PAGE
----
Workers left out of government and business response to the coronavirus
As the coronavirus crisis unfolds, workers and families around the country are finding out how weak the U.S. social safety net is.
Nearly three-quarters of Americans live paycheck to paycheck. About 30% of the workforce lacks employer-paid health insurance. One-third of workers lack paid sick leave. Most of those working in the self-employed economy as independent contractors don’t even qualify for unemployment benefits.
Those are the people who will most need whatever emergency relief may be coming from the government or their employers. But at the moment, they have no direct voice in the amount, or form, that aid may come in.
I have studied work and employment relations for over 40 years and worked directly with employers and unions to build partnerships capable of solving their most difficult problems. Lawmakers representing working-class communities, union lobbyists and advocates for the poor are doing what they can to get help, but they seem to be on the sidelines.
President Donald Trump has repeatedly trumpeted his interaction with corporate leaders to help address this crisis – but never said a word about talking with labor leaders about what support workers might provide.
The lessons of U.S. history and the actions of other countries right now suggest there are opportunities for government, business and workers to collaborate on ways to get through this crisis. That effort may, as it has in the past, also lay the groundwork for a new, more inclusive social contract that better prepares society for future crises and gives Americans better lives during good times as well.
A wartime footing
The historical lesson comes from World War II. As the U.S. entered the war in 1941, President Franklin D. Roosevelt called on leaders from business and labor to join the war effort. He created the National War Production Board to convert the economy to meet the country’s wartime needs. He also set up the National War Labor Board to oversee workers’ relations with management, aiming to avoid production disruptions and keep prices stable.
Those joint efforts enabled the conversion of factories that increased production of military aircraft so much that the country had roughly 3,000 planes before the war – and 300,000 by 1945.
The decisions of labor, business and government leaders in the War Labor Board also gave birth to many of the employment practices that created the post-war social contract: Wage formulas tied pay raises to productivity and the cost of living; employers paid fringe benefits such as pensions and health insurance; and workers and owners agreed to arbitration to resolve disputes without strikes.
The German approach to the coronavirus
In Germany right now, as part of the economic response to the coronavirus pandemic, the government is seeking to avoid mass layoffs by having employers and unions agree to shorten workers’ schedules. Unions and workers’ councils are discussing with industry leaders and company management how exactly to adjust production and worker needs.
In Sweden, Italy and Spain, unions, employers and governments have reached joint agreements dealing with worker safety, work hours and layoff benefits in light of the coronavirus crisis.
Bringing the effort home to the US
In my view, a similar effort could help the United States now. It will be a bit more complicated than in Europe because union-management relations are not as close here, but there is still a good opportunity.
Workers and companies in all sectors can contribute their skills, personnel and expertise to meet society’s new needs. For instance, manufacturers could help serve the surging demand for ventilators and other health care equipment.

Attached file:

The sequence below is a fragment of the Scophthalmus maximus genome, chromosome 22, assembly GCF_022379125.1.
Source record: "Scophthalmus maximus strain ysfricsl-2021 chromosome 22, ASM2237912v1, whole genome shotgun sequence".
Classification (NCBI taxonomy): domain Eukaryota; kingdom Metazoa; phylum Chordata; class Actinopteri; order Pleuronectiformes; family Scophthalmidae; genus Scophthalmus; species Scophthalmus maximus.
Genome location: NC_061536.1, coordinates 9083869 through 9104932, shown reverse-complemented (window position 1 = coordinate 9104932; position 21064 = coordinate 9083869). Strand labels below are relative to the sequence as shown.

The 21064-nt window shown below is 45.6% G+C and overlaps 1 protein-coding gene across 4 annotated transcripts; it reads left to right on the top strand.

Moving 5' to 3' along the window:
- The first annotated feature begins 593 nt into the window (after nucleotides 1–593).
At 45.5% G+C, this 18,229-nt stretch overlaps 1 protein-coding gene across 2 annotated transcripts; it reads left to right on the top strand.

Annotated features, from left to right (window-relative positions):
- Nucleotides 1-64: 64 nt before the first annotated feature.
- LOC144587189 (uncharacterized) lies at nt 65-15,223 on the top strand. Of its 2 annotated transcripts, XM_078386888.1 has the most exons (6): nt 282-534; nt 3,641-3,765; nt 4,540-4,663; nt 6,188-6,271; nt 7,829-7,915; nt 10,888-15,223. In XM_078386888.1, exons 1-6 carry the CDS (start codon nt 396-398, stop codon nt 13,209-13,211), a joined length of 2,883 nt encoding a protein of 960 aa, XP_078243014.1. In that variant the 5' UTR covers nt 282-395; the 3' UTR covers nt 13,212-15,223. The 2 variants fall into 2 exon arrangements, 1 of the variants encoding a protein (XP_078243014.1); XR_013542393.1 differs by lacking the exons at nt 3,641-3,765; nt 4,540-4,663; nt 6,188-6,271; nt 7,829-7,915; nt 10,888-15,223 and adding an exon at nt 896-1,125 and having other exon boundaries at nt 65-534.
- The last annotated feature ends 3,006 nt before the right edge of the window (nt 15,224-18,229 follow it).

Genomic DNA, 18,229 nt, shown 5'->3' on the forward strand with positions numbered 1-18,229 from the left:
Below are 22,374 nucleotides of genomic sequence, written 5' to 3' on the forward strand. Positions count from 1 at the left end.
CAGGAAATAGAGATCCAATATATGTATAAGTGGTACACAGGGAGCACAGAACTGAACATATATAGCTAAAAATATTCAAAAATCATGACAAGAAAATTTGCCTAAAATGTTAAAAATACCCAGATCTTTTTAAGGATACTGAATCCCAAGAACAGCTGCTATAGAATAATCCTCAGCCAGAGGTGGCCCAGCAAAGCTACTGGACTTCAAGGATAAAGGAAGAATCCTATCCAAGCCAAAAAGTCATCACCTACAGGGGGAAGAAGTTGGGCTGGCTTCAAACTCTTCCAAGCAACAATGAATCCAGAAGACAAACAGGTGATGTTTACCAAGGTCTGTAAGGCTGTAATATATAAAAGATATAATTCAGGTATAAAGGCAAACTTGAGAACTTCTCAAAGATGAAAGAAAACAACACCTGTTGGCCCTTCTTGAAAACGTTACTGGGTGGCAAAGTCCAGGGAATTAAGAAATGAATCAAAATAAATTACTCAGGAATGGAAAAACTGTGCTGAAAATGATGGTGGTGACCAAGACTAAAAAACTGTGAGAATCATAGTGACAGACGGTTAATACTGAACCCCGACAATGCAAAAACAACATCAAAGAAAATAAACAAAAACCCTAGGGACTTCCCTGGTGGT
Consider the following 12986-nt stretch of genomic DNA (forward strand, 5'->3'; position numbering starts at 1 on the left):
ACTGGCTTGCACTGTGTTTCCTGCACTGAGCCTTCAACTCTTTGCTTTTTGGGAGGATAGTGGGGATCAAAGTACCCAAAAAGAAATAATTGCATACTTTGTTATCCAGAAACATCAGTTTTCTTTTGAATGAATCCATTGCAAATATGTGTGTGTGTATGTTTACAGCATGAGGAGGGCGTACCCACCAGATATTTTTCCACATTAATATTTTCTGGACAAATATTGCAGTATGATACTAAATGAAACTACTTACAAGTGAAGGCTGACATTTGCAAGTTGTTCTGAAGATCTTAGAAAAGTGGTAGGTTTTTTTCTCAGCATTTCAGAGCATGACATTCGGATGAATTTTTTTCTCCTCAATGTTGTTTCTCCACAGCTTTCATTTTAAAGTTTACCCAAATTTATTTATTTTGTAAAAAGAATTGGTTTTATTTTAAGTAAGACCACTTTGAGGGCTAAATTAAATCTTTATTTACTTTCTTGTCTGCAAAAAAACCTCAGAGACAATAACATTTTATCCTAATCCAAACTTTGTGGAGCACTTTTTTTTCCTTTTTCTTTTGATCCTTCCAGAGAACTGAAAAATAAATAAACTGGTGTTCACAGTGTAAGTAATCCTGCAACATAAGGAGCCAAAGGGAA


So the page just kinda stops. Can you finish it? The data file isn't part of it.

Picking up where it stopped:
Service-industry companies could have workers deliver care or aid to those most in need. For example, hotels and universities with dorms empty of students who have gone home could offer lodging to essential service staff working long hours, the homeless or others who need their own quarters. Many restaurants and their staff are offering takeout and delivery options to families. Schools and teachers can, as many are already doing, work together with parents to home-school children.
Even within the health care industry, there are opportunities for worker-employer partnerships. For instance, unions could reach out to mobilize retired staffers and those in union-led training programs, to bring them to the front lines where they’re needed. Workers’ councils could help redeploy existing staff to fill urgent shortages and coordinate support services for those who will be pulling long hours. Right now, a major hospital and union in Seattle are developing a way to provide backup child care for workers who need the help.
As events unfold
Looking ahead, workers and their unions in other industries could make sure government aid, temporary sick leave, family leave, unemployment pay, and other benefits and services get to those most in need.
My research shows that workers are eager to have a broader role in corporate governance and decision-making. This could be accomplished, for instance, if government bailout funds were conditioned on workers having seats on corporate boards or establishing joint worker-management consultative councils or committees to help allocate the money.
Worker input could help ensure that the aid goes to keeping people employed as much as possible, and providing financial and other supports for those who are laid off. Then as recovery comes, these same representatives can help keep business and workers together with a new spirit of commitment to get the business and the economy going again.
By working together in these ways in this time of crisis, business and labor might just lay the groundwork for building a new social contract that fills the holes in the social safety net and forges relationships that will serve society well in the future.